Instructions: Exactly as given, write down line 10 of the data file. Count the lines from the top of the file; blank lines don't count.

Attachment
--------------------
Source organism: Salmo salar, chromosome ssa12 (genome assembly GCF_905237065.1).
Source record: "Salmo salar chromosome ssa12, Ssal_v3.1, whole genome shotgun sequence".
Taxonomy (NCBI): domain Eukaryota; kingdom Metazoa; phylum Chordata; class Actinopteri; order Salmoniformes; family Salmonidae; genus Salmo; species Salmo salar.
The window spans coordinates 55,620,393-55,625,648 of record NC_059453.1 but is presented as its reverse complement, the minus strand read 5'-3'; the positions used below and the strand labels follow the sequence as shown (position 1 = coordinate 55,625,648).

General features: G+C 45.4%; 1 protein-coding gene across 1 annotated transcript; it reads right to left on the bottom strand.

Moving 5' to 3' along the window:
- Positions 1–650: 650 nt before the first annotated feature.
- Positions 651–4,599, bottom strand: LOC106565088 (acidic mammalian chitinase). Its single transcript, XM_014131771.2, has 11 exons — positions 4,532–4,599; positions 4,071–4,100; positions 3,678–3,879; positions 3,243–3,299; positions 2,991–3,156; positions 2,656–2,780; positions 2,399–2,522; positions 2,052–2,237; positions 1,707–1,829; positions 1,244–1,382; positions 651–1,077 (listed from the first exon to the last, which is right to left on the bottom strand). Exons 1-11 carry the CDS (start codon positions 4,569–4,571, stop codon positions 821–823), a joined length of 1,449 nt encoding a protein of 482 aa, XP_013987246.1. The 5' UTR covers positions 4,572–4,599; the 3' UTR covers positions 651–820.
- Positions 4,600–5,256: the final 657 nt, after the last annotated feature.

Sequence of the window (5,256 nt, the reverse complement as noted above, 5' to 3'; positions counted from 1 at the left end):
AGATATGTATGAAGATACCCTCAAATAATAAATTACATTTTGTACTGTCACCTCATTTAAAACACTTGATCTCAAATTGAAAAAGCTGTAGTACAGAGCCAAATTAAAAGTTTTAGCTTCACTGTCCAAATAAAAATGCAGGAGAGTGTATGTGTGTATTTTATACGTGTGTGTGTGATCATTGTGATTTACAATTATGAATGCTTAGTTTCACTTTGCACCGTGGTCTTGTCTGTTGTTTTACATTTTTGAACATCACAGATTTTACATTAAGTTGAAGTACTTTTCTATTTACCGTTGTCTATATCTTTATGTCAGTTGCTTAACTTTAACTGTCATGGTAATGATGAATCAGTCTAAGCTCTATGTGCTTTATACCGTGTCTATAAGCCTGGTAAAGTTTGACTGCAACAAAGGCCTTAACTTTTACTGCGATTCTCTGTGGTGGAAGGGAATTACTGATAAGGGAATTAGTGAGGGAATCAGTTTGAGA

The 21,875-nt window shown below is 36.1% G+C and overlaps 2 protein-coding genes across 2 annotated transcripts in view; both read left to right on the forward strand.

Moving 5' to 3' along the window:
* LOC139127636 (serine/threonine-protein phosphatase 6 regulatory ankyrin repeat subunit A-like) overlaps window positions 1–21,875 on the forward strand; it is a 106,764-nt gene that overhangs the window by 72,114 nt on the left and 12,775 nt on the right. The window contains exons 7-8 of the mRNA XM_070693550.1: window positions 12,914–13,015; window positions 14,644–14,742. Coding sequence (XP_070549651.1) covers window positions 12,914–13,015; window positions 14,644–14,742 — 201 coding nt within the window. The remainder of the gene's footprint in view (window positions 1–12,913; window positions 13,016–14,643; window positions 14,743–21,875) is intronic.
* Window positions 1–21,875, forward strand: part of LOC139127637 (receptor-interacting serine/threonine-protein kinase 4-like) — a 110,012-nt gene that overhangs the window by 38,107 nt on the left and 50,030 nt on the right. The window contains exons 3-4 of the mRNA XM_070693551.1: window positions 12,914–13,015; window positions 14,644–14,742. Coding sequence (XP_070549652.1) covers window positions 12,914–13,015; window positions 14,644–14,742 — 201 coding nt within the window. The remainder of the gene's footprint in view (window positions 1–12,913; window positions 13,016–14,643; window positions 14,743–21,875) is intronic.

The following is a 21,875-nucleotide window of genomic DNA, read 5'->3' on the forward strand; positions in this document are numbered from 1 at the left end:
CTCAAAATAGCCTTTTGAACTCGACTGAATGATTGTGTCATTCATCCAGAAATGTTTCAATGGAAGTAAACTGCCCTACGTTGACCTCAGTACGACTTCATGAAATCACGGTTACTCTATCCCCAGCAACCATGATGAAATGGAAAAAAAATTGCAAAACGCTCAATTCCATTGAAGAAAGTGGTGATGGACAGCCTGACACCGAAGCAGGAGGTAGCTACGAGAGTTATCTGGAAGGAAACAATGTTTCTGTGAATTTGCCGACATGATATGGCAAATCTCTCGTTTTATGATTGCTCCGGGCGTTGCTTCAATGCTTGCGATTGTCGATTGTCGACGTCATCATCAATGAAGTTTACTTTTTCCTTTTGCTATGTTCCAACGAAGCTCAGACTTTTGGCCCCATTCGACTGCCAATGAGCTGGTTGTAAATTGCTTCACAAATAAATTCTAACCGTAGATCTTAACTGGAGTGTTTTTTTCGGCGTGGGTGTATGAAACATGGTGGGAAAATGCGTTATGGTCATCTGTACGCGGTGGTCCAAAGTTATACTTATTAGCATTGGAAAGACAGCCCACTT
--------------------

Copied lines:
Sequence of the window (5,256 nt, the reverse complement as noted above, 5' to 3'; positions counted from 1 at the left end):